This article was originally published in iMedia Connection on January 29, 2015.
When it comes to mobile, businesses are at a tipping point very similar to the one they found themselves in 12-13 years ago with the internet. It was here, a healthy majority of consumers used it, yet businesses found themselves challenged by any and all aspects of the digital revolution: getting online, shifting strategies and business models, designing digital experiences, and generally, with meeting the expectations of digital consumers.
It's déja vu all over again. As a new report from my colleagues at Altimeter Group, "The Inevitability of a Mobile-Only Customer Experience," points out, mobile is no longer delegated to second screen status by many consumers, a trend that will only accelerate. According to comScore, which uses "time spent" to gauge online consumer retail activity, 56 percent of all time spent on U.S. online retail occurs on a mobile device. Yet a mere 16 percent of companies strongly agree they are completely prepared to meet customers' mobile expectations, according to a 2014 study by the CMO Council and SAS. Additionally, some 90 percent of consumers move between devices to accomplish a goal, using an average of three different screen combinations daily.
Consumer needs and expectations have changed, and brands have no choice but to change correspondingly. No longer can they be asked to return to desktop computers to complete tasks there, in a fully functional environment. Mobile experiences must be seamless and stand-alone.
Yet overwhelmingly brands regard mobile as a separate channel, often at a far remove from the customer experience, metrics, brand, and commerce goals or requirements that apply to the rest of digital.
The report (available for download at no cost) provides recommendations for organizations working to overcome the often formidable budgetary, organizational, and most of all, strategic obstacles to becoming not just mobile-first, but eventually mobile-only businesses.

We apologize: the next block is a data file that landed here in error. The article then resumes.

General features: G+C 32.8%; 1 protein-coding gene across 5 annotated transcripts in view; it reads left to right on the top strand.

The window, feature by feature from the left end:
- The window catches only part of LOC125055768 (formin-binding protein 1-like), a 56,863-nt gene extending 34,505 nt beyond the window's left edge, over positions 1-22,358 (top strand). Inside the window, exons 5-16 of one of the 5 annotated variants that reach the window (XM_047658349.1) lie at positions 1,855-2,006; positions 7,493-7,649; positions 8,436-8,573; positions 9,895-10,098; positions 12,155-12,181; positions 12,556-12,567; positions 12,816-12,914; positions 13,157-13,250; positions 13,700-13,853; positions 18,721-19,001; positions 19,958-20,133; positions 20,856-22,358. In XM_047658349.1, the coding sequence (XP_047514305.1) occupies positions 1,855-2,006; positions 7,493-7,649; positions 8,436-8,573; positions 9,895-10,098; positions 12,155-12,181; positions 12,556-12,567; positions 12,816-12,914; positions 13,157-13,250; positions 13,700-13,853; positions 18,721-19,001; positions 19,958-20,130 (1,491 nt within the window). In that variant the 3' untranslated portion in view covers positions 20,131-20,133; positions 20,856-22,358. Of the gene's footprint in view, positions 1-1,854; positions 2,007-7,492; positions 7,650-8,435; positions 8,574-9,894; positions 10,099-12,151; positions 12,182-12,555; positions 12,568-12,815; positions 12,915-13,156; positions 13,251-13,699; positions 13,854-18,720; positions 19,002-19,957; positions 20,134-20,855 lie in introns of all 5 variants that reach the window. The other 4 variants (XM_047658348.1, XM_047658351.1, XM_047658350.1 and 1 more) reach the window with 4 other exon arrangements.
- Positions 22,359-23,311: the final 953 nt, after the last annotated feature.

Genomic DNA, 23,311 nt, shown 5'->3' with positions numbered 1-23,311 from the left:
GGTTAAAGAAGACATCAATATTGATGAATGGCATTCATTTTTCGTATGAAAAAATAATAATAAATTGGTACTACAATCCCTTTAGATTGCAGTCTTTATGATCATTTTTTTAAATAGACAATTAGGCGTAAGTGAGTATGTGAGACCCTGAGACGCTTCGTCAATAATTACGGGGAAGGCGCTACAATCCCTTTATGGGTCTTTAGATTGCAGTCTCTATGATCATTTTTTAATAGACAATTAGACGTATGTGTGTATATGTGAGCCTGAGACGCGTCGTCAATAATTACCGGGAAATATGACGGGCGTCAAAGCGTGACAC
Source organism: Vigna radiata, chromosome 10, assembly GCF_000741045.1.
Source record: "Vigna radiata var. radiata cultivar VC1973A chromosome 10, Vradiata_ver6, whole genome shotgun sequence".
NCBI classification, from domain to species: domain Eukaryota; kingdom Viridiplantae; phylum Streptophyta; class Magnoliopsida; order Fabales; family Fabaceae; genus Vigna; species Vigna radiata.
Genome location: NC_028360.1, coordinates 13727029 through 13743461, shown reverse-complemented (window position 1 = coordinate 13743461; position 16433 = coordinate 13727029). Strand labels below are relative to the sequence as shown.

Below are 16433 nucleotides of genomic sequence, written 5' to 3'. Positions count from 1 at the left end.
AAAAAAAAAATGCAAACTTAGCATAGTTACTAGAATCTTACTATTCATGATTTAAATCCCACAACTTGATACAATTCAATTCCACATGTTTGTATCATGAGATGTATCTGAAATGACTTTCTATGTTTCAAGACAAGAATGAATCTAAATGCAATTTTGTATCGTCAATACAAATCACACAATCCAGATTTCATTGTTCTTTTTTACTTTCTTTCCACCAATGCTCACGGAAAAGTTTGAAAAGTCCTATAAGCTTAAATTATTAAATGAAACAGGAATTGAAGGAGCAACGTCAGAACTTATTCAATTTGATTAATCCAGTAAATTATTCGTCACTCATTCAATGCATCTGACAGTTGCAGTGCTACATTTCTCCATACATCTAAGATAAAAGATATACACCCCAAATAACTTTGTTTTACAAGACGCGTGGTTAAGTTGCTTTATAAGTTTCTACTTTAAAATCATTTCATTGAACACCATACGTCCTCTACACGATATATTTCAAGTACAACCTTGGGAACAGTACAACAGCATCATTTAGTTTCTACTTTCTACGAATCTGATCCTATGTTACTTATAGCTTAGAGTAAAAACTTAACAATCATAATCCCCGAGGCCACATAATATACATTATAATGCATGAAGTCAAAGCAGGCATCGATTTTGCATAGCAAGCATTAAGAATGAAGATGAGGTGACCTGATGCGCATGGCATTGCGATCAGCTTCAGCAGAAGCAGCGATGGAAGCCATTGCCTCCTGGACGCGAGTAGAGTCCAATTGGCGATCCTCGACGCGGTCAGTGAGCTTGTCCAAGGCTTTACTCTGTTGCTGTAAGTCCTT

As business shifts digital strategy to mobile strategy, so too will content strategy and content marketing have to realign.
Of the three types of content marketing, utility content, or content that helps consumers achieve a task, is a mobile natural. Sure, we see it on the web (e.g., mortgage calculators, calorie counters), but mobile applications can be stunningly on-brand and creative. From Charmin's on-brand trusty Sit or Squat for finding a nearby and accessible public restroom (with user reviews) to robust real estate apps that not only deliver available inventory but also neighborhood data from pricing to schools to crime rates, mobile is useful, hyper-relevant and contextually meaningful.
The other two content marketing buckets: entertaining content and content that's educational and/or informative, also translate naturally to mobile -- but with major shifts from the desktop environment.
Mobile means providing content in form factors native to mobile devices and intuitive to users; swiping, for example, rather than keyboard inputs.
It also means reimagining brand content for mobile platforms. It's no accident that services like Instagram and Tumblr have been ascendant in the wake of mobile's rise -- they're image-based, and on small screens pictures are worth the proverbial thousand words. It's a real estate issue. Content will continue to become more visual -- and audio-visual -- as screens shrink in size.